...it's sort of interesting it has that lock ring on there. I don't know any way for sure to distinguish the Phil Wood BB without trying a tool in there. I think it has something to do with the number of splines. If it's not Shimano or Campagnolo, the only other thing I encounter here is the Phil Wood BB's .
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Old 03-09-20, 10:08 AM
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Originally Posted by 3alarmer View Post
.
...it's sort of interesting it has that lock ring on there. I don't know any way for sure to distinguish the Phil Wood BB without trying a tool in there. I think it has something to do with the number of splines. If it's not Shimano or Campagnolo, the only other thing I encounter here is the Phil Wood BB's .
I assume the lockring was put there because there were some exposed threads on the unit. The shimano tool does not fit and I don't have a campy tool. In any case, all the parts are from the early 70s and Wood is the most likely BB. I just hate to buy the tool without knowing whether this is a Wood BB but I think you're right. There's no way to tell until you try to use the tool.
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Old 03-09-20, 11:00 AM
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Anyway to take it into local bike shop? If you have a good relationship with the mechanic, they may let you use the tool for free.
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Old 03-09-20, 11:04 AM
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Originally Posted by T-Mar View Post
Yes, aluminum crank bolts were a weight weenie item. You would install the crankarm using the stock, steel bolt, then remove the steel bolt and replace it with the lighter aluminum version.
Yeah, that was a thing. I remember people doing this.
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Old 03-09-20, 11:22 AM
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Balsa wood spindle, painted silver...., no less.
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Old 03-09-20, 11:29 AM
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Looks like a Phil to me, or at least Phil rings.
I have been surprised before!
Those are Arnold Industries aluminum "retaining" bolts.
Attach the cranks with a steel bolt, remove then install to retain the arms, do not try to set them with those.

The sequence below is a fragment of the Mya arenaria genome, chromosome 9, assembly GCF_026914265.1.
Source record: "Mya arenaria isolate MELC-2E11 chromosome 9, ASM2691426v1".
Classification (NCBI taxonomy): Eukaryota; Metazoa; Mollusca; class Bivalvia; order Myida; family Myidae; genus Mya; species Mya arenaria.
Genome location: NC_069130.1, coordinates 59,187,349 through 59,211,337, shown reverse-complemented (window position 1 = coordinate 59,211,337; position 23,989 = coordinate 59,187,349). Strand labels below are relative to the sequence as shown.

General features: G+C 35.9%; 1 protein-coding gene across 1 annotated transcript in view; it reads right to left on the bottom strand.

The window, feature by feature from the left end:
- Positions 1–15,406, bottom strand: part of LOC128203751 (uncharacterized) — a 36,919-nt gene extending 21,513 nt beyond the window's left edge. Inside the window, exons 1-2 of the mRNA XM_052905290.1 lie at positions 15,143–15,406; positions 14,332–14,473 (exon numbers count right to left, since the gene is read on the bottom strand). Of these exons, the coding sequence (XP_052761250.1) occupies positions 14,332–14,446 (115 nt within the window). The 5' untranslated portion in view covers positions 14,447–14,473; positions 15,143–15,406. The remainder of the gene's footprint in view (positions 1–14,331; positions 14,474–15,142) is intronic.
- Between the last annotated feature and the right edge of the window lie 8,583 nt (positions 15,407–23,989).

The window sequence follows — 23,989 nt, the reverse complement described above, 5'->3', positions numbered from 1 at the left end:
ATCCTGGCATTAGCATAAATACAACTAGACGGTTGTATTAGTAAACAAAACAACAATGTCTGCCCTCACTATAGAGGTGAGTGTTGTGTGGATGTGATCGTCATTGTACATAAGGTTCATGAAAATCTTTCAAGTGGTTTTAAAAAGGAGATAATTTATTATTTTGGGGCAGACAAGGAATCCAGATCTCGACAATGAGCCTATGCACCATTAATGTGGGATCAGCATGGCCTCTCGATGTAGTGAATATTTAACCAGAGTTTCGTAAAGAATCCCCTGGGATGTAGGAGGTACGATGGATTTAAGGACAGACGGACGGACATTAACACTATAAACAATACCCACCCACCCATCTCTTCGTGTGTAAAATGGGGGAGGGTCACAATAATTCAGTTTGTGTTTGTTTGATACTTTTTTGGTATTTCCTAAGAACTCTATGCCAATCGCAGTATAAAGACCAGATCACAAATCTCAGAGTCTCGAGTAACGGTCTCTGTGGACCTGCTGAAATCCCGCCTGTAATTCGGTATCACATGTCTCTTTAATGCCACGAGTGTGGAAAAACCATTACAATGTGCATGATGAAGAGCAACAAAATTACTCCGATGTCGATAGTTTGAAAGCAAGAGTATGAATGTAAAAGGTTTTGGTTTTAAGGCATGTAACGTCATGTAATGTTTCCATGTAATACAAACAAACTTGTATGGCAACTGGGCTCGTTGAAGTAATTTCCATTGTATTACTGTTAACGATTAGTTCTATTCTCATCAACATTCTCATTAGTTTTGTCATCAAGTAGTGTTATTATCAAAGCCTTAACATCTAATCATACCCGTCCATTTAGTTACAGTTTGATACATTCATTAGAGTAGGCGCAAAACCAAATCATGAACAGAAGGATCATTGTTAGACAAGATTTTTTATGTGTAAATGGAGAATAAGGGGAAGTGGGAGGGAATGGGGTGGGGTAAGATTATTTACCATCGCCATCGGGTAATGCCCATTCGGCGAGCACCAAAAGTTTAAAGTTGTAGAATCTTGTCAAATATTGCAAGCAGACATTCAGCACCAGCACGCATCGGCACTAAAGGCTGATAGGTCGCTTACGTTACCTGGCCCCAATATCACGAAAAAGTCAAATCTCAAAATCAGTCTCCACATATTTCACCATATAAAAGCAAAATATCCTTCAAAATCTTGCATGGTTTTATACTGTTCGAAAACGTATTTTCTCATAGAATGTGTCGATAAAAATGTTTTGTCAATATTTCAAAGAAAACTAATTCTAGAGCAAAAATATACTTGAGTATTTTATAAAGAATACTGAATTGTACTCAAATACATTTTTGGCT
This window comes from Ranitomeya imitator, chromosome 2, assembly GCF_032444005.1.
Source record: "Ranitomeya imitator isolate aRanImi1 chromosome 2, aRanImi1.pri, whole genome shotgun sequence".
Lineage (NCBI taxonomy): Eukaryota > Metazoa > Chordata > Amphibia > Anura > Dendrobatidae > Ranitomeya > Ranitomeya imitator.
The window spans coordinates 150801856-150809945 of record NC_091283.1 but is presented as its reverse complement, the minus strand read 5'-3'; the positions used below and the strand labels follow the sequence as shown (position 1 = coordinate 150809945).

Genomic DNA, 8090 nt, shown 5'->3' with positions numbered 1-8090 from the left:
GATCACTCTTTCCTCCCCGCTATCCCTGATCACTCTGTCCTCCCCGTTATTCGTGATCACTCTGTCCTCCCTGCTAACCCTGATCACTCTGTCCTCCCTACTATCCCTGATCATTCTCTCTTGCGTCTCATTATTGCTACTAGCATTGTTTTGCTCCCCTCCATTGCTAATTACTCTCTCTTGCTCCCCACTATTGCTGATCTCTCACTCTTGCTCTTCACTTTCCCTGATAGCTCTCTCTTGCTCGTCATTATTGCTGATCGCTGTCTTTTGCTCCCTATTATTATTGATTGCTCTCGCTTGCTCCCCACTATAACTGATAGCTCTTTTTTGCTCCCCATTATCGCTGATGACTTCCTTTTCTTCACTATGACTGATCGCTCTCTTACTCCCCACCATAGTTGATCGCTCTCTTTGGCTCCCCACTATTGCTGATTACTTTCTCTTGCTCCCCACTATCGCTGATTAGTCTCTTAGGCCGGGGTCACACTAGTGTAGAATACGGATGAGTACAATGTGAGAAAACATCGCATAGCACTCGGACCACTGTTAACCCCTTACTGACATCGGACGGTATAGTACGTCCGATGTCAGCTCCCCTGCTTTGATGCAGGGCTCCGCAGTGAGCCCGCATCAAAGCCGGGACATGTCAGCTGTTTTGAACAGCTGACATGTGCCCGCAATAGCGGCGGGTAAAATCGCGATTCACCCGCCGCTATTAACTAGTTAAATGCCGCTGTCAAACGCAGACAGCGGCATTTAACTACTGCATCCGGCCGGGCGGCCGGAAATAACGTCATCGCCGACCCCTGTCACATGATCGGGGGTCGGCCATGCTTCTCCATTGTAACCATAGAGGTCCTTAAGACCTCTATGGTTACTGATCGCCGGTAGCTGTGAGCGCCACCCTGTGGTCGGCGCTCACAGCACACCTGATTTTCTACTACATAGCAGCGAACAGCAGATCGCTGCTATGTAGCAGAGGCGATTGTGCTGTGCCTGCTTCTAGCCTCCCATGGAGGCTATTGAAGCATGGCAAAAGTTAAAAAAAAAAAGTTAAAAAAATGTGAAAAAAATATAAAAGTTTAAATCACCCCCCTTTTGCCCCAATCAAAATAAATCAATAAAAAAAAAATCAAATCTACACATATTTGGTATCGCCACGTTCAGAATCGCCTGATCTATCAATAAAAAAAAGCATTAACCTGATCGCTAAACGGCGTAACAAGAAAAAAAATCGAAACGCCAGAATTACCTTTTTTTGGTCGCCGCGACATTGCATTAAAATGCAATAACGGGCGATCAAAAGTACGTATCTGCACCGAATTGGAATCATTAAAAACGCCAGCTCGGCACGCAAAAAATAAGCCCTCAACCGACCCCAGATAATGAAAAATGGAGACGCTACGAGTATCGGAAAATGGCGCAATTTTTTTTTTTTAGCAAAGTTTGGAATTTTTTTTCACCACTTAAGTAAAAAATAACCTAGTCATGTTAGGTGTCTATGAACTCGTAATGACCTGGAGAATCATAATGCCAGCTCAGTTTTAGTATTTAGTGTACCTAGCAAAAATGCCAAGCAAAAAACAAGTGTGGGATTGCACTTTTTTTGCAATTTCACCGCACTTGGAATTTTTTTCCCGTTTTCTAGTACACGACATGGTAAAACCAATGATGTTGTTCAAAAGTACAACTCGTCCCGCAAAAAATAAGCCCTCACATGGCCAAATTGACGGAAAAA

They WILL break.
Don't be afraid of them.
Knowledge is power
They are 70's Cool.
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Old 03-09-20, 11:32 AM
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repechage
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Originally Posted by Chombi1 View Post
Just remember not to torque down the aluminum bolt too hard or risk the head cracking off on you....
Teledyne ti bolts will fail too...
"these are delicate instruments" ya know.
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Old 03-09-20, 11:42 AM
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Looks like a Phil to me as well, BUT, the vintage Phil bottom brackets had asymmetrical spindles and the both sides of the rings would have been flush with the edge of the BB shell. There would not have been room for a lock ring on there. I suppose this could be relatively modern Phil Wood that was put on much later; it's possible. I don't remember the red bearing, but it's been a long time. Modern Phil bearings are not red.

FWIW, there were quite a few lesser known sealed bottom bracket BITD. This could be one of them. That makes more sense to me. Maybe some of them were designed to use the Phil spline standard. OR it could be Phil Wood rings on some other BB, as suggested above. With current info, that would be my best guess.

I'm not at home so I can't check but IIRC Phil tools have 18 teeth and the Shimano BB tools have 20 teeth.

Last edited by Salamandrine; 03-09-20 at 12:19 PM.
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Old 03-09-20, 11:58 AM